Mr Bennet: my point above was to do with the effect in the wider Communion on an/the chief Instrument. I accept the CofE context and its parameters. That was not my point. If the covenant is defeated, and it appears it will be, the CofE context will not be the relevant one any longer, but the Communion at large. What now if 22 Provinces adopt the covenant, its standing committee is properly reconfigured to make up for the loss of those saying No, and the covenant Communion gets on with it? Is the loss of a functioning Instrument of Communion an acceptable one? I suspect for many it is just fine. But it cannot be an outcome that +RDW is supposed to think is anodyne.
Mr Prebble--you are quite right that a No campaign can ask for a positive appraisal of a defeated covenant. What they cannot simply assume, expect, or demand is that a defeated covenant not be taken as a defeated ABC and a defeated Communion insofar as they judged the Instruments valuable and necessary. The ABC as Instrument of Unity asked that the covenant be the means for a particular vision of Communion to take hold. Within the CofE, his narrower ecclesial location, that covenant notion has been or looks likely to be defeated. That redowns to his own diminishment, as his office as Instrument is part and parcel of the Communion articulated by the covenant. Many may rejoice in that. But one cannot say that the effects are minimal. It can be 'life as usual' in one sense in the CofE, one may suppose (though that is not self-evident either), after a defeated covenant. It will not be 'life as usual' in the Communion.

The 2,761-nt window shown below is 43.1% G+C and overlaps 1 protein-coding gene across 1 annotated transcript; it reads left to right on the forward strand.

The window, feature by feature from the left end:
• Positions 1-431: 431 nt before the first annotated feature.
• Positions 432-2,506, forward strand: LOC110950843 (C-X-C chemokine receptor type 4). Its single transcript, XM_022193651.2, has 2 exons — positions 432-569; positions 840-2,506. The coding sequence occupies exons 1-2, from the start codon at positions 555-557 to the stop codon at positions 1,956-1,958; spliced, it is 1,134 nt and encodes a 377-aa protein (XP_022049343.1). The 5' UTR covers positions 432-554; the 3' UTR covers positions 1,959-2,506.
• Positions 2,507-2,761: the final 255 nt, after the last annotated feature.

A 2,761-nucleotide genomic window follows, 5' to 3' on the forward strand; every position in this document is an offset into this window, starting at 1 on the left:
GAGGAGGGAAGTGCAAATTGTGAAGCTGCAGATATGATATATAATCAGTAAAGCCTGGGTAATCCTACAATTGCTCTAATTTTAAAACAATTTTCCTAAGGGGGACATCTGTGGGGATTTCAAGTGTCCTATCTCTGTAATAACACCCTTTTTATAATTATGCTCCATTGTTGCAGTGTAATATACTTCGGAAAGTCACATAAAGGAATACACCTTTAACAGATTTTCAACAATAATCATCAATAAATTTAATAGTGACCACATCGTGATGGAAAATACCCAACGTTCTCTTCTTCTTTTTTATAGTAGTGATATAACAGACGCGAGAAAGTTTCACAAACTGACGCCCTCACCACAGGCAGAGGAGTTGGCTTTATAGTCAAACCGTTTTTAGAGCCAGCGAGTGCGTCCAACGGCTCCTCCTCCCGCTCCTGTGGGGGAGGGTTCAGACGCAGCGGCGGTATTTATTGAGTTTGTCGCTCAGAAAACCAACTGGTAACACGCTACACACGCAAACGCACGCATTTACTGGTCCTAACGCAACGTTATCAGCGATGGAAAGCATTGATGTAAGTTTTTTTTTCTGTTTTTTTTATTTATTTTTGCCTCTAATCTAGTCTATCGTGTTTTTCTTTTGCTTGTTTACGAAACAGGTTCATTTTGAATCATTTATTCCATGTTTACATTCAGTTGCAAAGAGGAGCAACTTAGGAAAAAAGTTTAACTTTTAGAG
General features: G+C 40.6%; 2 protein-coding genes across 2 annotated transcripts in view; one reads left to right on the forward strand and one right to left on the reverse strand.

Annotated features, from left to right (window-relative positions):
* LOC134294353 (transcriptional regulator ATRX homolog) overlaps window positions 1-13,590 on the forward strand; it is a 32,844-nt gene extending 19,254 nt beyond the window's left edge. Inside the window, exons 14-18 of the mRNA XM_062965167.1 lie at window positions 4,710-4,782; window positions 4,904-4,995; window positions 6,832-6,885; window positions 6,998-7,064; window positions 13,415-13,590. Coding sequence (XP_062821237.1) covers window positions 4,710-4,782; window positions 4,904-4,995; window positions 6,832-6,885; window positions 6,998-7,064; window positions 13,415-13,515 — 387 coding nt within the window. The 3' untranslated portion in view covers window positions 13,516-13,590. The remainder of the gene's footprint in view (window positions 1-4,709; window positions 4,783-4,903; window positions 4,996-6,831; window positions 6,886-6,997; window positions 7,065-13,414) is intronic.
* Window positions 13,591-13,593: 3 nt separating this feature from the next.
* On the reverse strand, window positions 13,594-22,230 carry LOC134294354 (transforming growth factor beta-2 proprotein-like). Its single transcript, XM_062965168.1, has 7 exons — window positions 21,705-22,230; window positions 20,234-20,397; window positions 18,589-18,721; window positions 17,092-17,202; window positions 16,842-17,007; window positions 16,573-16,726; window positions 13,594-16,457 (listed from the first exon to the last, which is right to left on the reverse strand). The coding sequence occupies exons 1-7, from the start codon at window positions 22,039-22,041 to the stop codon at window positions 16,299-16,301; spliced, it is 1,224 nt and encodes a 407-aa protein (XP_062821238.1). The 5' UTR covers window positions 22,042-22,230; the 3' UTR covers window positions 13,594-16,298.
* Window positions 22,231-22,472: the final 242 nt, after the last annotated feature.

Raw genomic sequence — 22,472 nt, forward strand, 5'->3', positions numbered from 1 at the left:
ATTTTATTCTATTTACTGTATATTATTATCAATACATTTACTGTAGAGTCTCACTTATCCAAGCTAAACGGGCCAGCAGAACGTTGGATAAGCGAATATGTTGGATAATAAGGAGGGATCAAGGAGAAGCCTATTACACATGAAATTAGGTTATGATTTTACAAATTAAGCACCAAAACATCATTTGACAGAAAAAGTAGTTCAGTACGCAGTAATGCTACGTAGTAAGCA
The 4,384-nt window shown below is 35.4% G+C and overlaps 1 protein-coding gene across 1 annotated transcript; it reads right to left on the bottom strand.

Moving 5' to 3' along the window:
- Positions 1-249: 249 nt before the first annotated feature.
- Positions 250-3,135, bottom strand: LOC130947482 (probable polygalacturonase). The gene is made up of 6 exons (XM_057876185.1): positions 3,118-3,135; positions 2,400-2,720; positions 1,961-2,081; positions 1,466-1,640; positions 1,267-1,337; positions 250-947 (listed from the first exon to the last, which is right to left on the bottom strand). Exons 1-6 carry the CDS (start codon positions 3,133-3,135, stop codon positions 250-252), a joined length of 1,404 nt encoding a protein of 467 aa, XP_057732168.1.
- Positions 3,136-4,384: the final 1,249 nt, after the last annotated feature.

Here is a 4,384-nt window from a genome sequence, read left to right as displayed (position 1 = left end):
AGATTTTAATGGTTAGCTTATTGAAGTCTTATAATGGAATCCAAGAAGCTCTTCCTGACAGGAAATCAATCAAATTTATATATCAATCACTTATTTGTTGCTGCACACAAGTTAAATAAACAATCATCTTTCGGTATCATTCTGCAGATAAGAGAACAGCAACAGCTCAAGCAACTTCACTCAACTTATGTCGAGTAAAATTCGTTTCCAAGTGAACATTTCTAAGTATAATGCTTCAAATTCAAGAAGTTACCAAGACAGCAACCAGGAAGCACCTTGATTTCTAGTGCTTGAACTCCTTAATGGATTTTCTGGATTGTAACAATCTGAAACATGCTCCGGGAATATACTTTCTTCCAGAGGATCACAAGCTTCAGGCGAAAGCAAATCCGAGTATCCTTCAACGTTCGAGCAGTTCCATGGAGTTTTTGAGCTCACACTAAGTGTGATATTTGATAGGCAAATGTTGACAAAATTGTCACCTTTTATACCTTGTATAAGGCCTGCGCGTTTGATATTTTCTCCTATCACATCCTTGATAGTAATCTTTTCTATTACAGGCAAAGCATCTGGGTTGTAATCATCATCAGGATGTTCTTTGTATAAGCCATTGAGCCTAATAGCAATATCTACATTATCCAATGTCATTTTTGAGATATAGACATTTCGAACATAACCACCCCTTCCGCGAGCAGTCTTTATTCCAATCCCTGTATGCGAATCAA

Thanks for the links and comments. Just to clarify, I do read TA regularly and love it. My query reveals no preference for or against the Covenant; it was a simple query since there does seem a disproportion between pro and anti article links. My overall impression of the debate on both sides (including these comments) is an overwhelming reliance on invalid assumptions, ad hominem attacks, and theological cross-talk. It's proved a disappointing failure in Christian charity.
I don't think it will be 'life as usual' within the C of E if/when the covenant is defeated. I think the collective bishopric and archbishopric will have suffered a bloody nose. Most of me (not all of me) thinks that is a good thing, both because the covenant in my view is a bad thing and because by their arrogance and failure to communicate (by no means restricted to this issue) they have asked for it.
"That redowns to his own diminishment, as his office as Instrument is part and parcel of the Communion articulated by the covenant."